Congenital Radial Ulnar Synostosis

Topic updated on 07/25/16 8:37pm
  • In normal development the radius and ulna divide from distal to proximal
    • therefore the synostosis is usually in proximal half
  • Epidemiology
    • bilateral in 60%
  • Genetics
    • familial cases with autosomal dominant inheritance has been reported
    • patients frequently have duplication in sex-chromosome
  • Physical exam
    • children often present at 3-5 years of age
      • no pronation or supination
      • fixed in varying degree of pronation (50% of patients have > 50° of pronation)
  • Radiographs
    • recommended view
      • AP and lateral of forearm and elbow
    • findings
      • can see proximal synostosis
      • radius is heavy and bowed
  • Chromosome analysis
    • to identify duplication in sex chromosomes
  • Nonoperative
    • observation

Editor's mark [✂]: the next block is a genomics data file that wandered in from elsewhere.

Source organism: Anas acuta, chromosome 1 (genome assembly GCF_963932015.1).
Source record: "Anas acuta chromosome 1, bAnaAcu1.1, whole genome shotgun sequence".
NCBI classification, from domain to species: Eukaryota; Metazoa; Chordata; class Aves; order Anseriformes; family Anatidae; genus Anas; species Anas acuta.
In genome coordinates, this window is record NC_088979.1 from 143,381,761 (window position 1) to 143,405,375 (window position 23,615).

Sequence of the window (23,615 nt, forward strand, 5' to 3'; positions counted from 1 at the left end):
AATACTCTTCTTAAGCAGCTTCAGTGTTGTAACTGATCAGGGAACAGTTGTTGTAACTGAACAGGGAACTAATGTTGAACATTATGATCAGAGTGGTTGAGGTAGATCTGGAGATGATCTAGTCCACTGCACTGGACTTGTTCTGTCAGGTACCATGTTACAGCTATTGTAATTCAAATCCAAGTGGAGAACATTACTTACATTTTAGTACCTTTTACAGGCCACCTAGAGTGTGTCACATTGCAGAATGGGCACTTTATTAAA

• indications
        • usually preferred treatment, especially if deformity is unilateral
  • Operative 
    • osteotomy with fusion
      • surgery rarely indicated
      • indications
        • indicated to obtain functional degree of pronation
          • unilateral 
            • fix the forearm in pronation of 30°
          • bilateral
            • fix dominant forearm in pronation (10-20°) 
            • nondominan forearm in neutral
        • technique
          • use percutaneous pins to aid fusion
          • perform at ~ 5 years of age
          • cannot recreate proximal radial-ulnar joint with excision alone as it will reossify and recur 


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Qbank (4 Questions)

(OBQ08.140) The parents of a 2-year-old girl are concerned that their daughter has difficulty feeding herself from a bottle. They have noticed that she rotates her elbow in front of her body when trying to bring the bottle to her mouth. Physical exam demonstrates 10 degrees of elbow hyperextension and 160 degrees of flexion. The forearm does not actively or passively rotate. A radiograph is provided in figure A. Which of the following would be an indication for a future surgical intervention? Topic Review Topic
FIGURES: A          

1. Forearm fixed in 45 degrees of pronation
2. Forearm fixed in 30 degrees of supination
3. Patient younger than 3 years of age
4. An affected older sibling
5. Bilateral involvement

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